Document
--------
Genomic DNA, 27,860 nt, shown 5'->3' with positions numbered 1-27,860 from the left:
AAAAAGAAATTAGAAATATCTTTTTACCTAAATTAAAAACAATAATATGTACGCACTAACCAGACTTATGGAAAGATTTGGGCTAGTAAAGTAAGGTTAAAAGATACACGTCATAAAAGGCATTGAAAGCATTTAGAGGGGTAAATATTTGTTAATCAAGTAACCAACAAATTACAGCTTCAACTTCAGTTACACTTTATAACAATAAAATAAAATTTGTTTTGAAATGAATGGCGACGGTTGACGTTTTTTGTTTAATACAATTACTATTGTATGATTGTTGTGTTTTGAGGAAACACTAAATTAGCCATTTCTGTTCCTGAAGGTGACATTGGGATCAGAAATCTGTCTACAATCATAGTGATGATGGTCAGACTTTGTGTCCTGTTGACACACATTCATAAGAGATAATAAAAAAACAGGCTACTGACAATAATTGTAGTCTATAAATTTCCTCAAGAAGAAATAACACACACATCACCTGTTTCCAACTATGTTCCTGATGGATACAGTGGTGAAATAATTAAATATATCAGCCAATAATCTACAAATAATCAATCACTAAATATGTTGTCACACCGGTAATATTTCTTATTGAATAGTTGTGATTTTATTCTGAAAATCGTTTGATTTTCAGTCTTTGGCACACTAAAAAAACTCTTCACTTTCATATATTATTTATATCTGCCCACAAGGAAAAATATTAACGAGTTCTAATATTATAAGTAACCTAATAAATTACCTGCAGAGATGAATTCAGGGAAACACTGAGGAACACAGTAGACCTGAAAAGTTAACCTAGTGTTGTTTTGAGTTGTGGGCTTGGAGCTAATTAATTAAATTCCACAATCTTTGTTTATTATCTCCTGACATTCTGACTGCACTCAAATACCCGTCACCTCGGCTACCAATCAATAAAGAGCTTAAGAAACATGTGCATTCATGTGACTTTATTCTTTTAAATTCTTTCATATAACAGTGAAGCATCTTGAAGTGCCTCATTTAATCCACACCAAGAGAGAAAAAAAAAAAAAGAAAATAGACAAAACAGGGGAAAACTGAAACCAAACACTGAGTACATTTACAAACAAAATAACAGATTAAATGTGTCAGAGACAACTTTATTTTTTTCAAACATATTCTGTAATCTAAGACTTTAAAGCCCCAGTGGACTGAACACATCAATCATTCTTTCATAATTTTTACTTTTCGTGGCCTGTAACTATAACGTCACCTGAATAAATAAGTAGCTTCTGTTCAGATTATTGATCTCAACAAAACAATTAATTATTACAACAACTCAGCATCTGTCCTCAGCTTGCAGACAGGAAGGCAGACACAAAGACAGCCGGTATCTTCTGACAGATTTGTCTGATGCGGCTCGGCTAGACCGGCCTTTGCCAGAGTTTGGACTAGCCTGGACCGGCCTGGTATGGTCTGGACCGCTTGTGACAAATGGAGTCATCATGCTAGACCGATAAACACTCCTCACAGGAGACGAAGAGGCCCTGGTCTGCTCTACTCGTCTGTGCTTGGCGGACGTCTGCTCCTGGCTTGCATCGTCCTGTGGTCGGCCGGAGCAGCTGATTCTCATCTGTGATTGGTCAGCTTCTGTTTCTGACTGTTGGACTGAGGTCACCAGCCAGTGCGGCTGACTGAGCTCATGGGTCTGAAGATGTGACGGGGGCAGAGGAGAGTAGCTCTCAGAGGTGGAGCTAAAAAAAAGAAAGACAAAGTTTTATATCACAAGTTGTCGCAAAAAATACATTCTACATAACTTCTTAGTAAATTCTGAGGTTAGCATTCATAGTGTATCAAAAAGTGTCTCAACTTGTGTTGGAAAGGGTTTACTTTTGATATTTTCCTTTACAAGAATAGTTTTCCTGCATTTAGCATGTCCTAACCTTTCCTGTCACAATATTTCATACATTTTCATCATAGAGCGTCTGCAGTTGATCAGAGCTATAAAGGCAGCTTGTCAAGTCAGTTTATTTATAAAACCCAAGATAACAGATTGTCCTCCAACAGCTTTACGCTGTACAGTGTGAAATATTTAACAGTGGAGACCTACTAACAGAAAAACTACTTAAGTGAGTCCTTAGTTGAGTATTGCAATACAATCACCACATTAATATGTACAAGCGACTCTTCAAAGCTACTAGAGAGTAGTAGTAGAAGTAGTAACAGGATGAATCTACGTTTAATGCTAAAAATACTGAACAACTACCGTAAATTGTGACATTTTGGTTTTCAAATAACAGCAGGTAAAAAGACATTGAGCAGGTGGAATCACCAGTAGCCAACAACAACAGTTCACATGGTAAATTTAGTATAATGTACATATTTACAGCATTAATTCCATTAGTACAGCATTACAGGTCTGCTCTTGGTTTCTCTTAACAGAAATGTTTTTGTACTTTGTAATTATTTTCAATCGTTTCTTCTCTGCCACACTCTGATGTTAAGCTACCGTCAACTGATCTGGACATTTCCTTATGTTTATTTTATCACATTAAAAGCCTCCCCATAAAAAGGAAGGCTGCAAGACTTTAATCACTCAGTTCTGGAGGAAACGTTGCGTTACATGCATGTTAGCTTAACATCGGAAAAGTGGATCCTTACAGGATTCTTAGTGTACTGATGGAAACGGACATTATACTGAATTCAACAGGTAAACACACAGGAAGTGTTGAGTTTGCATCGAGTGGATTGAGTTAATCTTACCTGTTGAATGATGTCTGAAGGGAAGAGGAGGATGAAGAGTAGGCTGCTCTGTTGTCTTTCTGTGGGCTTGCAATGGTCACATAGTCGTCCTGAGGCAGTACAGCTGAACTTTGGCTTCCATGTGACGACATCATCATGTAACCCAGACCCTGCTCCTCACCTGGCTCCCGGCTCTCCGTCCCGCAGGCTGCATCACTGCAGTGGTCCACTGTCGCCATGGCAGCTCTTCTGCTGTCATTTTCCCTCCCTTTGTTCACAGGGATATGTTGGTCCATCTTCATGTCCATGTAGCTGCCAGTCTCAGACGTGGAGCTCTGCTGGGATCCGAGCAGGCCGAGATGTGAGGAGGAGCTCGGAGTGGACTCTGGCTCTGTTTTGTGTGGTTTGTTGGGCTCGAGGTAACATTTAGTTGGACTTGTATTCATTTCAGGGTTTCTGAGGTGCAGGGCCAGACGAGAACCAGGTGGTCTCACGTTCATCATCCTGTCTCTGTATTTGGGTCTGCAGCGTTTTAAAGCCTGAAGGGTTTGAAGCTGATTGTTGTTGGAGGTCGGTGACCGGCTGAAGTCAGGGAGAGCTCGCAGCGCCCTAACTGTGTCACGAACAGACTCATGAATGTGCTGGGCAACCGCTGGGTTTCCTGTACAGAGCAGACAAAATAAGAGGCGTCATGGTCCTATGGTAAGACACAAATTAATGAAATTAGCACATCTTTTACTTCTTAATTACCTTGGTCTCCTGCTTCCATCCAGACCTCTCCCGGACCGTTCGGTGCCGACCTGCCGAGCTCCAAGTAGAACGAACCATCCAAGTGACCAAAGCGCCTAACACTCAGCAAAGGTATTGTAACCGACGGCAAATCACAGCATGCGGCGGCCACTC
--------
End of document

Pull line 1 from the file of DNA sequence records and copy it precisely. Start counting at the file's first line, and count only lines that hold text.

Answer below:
Genomic DNA, 27,860 nt, shown 5'->3' with positions numbered 1-27,860 from the left: